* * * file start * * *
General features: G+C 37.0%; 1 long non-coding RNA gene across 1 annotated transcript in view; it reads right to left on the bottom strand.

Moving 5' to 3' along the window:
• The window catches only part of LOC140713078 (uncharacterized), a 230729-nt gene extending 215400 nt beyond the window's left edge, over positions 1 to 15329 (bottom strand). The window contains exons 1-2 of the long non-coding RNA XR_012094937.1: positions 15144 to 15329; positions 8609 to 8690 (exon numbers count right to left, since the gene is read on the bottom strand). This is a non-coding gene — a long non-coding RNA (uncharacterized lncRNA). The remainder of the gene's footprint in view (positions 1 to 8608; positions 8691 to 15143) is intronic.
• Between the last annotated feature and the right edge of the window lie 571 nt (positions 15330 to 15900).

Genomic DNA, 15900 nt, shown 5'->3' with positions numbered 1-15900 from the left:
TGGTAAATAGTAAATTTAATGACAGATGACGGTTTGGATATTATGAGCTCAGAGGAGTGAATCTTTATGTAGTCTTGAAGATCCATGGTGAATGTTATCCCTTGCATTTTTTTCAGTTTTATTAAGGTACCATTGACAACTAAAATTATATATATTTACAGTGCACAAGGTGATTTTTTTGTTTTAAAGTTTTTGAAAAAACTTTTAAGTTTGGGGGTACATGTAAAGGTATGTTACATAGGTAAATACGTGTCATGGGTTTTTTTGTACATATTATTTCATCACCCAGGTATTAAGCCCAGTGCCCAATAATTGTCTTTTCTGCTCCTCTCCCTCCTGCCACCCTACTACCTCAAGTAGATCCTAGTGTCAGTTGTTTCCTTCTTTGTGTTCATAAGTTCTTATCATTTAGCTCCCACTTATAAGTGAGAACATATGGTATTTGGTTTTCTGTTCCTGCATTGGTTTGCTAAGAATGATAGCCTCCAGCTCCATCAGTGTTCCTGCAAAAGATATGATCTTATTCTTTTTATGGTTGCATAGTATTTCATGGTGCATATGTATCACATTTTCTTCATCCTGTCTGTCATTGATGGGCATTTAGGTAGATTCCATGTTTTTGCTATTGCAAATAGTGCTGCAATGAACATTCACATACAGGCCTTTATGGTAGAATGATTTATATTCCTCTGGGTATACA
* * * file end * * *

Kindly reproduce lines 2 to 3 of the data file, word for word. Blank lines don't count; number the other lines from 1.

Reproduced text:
Moving 5' to 3' along the window:
• The window catches only part of LOC140713078 (uncharacterized), a 230729-nt gene extending 215400 nt beyond the window's left edge, over positions 1 to 15329 (bottom strand). The window contains exons 1-2 of the long non-coding RNA XR_012094937.1: positions 15144 to 15329; positions 8609 to 8690 (exon numbers count right to left, since the gene is read on the bottom strand). This is a non-coding gene — a long non-coding RNA (uncharacterized lncRNA). The remainder of the gene's footprint in view (positions 1 to 8608; positions 8691 to 15143) is intronic.